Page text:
Sometimes corona virus from animals infect people and spread further via human to human transmission such as with MERS-CoV, SARS-CoV, and now with this COVID 19 (Corona disease 2019). The virus that causes COVID-19 is designated severe acute respiratory syndrome corona virus 2 (SARS-CoV-2); previously, referred to as 2019-nCoV.

Towards December 2019, this novel corona virus was identified as a cause of upper and lower respiratory tract infections in Wuhan, a city in the Hubei Province of China. It rapidly spread, resulting in an epidemic throughout China and then gradually spreading to other parts of the world in pandemic proportions. It has affected almost every continent in this world, except Antarctica. In February 2020, the World Health Organization designated the disease COVID-19, which stands for corona virus disease 2019 [1].

Objectives:

• Mode of transmission

• Epidemiology

• Clinical features

• Diagnostic modalities

• Treatment

• Prevention

• Frequently asked questions

                                                 

2

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Transmission

Our understanding of the mode of transmission is currently incomplete. Epidemiologic investigation in Wuhan at the beginning of the outbreak identified an initial association with a seafood market where most patients had worked or visited [2]. The seafood market also sold live rabbits, snakes and other animals. The initial concept was that the virus originated from snakes, however later studies proved that it had more similarity with bats. However, as the outbreak progressed, person-to-person transmission through droplets and fomites became the primary mode of transmission.

2A How does Person-to-person transmission occur?

Droplet transmission

The virus is released in the respiratory secretions when an infected person coughs, sneezes or talks. These droplets can infect others if they make direct contact with the mucous mem- branes. Infection can also occur by touching an infected surface and followed by eyes, nose or mouth. Droplets typically do not travel more than six feet (about two meters) and do not linger in the air. However, given the current uncertainty regarding transmission mech- anisms, airborne precautions are recommended routinely in some countries and in the setting of specific high risk procedures. Patients are thought to be most contagious when they are symptomatic [6]. Some spread might be possible before symptoms appear, but this is not thought to be a common occurrence [3-5].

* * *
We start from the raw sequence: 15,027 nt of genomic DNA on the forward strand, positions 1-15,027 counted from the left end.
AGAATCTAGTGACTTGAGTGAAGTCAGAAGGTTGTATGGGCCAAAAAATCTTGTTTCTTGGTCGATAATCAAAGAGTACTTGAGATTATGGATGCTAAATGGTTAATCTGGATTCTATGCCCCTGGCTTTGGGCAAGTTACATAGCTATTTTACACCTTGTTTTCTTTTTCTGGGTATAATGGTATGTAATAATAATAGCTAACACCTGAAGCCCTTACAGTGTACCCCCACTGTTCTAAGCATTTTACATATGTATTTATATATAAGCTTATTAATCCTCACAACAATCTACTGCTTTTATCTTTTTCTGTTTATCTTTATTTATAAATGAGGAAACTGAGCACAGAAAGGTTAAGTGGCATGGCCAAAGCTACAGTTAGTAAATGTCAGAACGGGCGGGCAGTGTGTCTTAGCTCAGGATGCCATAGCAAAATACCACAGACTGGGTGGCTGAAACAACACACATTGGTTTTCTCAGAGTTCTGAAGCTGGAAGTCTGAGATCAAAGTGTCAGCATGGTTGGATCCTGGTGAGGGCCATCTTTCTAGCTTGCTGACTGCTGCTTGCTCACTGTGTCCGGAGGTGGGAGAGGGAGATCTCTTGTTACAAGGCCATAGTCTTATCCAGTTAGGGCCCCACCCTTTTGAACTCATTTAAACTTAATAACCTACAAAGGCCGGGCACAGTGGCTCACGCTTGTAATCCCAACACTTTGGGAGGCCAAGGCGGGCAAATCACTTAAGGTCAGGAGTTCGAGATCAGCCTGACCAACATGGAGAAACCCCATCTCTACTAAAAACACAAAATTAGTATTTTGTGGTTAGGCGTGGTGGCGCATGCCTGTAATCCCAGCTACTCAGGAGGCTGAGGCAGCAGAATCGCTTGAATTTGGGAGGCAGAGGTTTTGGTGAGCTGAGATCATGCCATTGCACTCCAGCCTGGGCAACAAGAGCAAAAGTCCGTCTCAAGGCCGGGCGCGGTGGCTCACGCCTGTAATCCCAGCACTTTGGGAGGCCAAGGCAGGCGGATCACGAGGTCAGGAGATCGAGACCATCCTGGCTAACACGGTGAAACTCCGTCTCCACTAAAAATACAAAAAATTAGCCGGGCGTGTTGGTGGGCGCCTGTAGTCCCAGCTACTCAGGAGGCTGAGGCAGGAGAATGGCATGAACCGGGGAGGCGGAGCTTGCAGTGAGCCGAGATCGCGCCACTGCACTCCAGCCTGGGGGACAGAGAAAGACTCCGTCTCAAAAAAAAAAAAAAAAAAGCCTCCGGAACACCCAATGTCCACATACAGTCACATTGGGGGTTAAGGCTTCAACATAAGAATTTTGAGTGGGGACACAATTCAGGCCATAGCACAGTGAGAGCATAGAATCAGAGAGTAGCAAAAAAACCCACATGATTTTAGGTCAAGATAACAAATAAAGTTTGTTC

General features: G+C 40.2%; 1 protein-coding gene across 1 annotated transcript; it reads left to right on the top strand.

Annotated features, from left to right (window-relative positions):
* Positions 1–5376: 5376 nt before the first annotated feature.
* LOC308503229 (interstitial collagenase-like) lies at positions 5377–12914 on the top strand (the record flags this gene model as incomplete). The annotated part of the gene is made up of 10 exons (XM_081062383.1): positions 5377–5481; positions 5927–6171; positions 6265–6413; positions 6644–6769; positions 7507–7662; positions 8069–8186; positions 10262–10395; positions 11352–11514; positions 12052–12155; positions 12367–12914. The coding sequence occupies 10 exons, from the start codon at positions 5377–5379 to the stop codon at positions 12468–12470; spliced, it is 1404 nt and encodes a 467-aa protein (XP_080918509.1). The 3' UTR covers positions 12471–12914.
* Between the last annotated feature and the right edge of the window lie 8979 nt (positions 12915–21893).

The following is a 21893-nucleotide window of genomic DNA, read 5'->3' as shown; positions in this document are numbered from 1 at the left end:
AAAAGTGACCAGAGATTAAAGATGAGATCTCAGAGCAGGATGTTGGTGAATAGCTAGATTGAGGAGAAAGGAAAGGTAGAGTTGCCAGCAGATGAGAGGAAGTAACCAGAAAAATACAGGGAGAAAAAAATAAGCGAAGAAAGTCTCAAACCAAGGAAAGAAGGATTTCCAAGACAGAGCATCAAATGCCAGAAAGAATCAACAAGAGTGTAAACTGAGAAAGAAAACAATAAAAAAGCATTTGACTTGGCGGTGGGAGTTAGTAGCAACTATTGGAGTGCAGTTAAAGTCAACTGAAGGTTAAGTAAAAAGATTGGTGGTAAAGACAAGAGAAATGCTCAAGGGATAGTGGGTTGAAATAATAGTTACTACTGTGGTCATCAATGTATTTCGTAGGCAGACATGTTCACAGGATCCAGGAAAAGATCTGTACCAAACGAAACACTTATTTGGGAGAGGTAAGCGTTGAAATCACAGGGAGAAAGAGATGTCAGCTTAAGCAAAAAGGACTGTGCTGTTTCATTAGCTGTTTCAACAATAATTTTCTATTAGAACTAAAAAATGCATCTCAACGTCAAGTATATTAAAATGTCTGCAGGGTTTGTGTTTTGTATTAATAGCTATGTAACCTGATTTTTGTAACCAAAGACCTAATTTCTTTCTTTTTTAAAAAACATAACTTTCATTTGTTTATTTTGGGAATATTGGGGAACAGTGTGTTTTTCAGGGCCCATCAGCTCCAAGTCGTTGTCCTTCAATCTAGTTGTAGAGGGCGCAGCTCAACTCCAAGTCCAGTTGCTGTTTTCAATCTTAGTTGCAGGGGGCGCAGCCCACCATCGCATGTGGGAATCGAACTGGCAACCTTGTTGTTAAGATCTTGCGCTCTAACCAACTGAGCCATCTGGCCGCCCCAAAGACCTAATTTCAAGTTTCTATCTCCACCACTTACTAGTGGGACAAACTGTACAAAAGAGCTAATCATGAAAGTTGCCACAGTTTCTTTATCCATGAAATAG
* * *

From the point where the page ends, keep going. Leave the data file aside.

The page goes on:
Other possible modes of transmission

It may be possible that a person can get COVID-19 by touching a surface or object that has the virus on it and then touching their own mouth, nose, or possibly their eyes, but this is not thought to be the main way the virus spreads.

One study suggested that the virus may also be present in feces and could contaminate places like toilet bowls and bathroom sinks [60]. But the researchers noted the possibility of this being a mode of transmission needs more research.

In February a Chinese newborn was diagnosed with the new coronavirus just 30 hours after birth. The baby’s mother tested positive before she gave birth. It is unclear how the disease was transmitted – in the womb, or after birth [61]. Recently in London another newborn was tested positive for the coronavirus, marking what appears to be the second such case as the pandemic worsens. [62].

                                               

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3

Epidemiology

Since the first reports of cases from Wuhan, at the end of 2019, more than 80,000 COVID-19 cases have been reported in China; including all laboratory-confirmed cases as well as clinically diagnosed cases in the Hubei Province. Increasing numbers of cases have also been reported in other countries across all continents except Antarctica. The rate of new cases outside of China has outpaced the rate in China which led world health organiza- tion (WHO) to declare COVID-19 as a pandemic.

COVID-19 OUTBREAK (WORLD DATA)

Coronavirus Map: Distribution of COVID-19 cases as of March 18, 2020. Credit: WHO (Image reproduced with permission from WHO)

Clinical Features

Updated till: March 21st 2020

COVID-19 Cases Deaths Recovered

2,77,049 11,422 91,986

Courtesy: worldometers.info

4
4A Incubation period

The exact incubation period is not known. It is presumed to be between 2 to 14 days after exposure, with most cases occurring within 5 days after exposure [8, 9, and 10].

4B The spectrum of illness severity

Most infections are self limiting. COVID-19 tends to cause more severe illness in elderly population or in patients with underlying medical problems. As per the report from Chinese center for disease control and prevention that included approximately 44,500 confirmed Infections with an estimation of disease severity [11]

• Mild illness was reported in 81% patients

• Severe illness ( Hypoxemia, >50% lung involvement on imaging within 24 to 48 hours) in 14%

• Critical Disease (Respiratory failure, shock, multi-organ dysfunction syndrome) was reported in 5 percent

• Overall case fatality rate was between 2.3 to 5%

                                           

4E

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4C Age affected

• Mostly middle aged (>30 years) and elderly.

• Symptomatic infection in children appears to be uncommon, and when it occurs, it is usually mild [42]

4D Clinical Presentation
In a study describing 1099 patients with COVID-19 pneumonia in Wuhan, the most common clinical features at the onset of illness were: [41]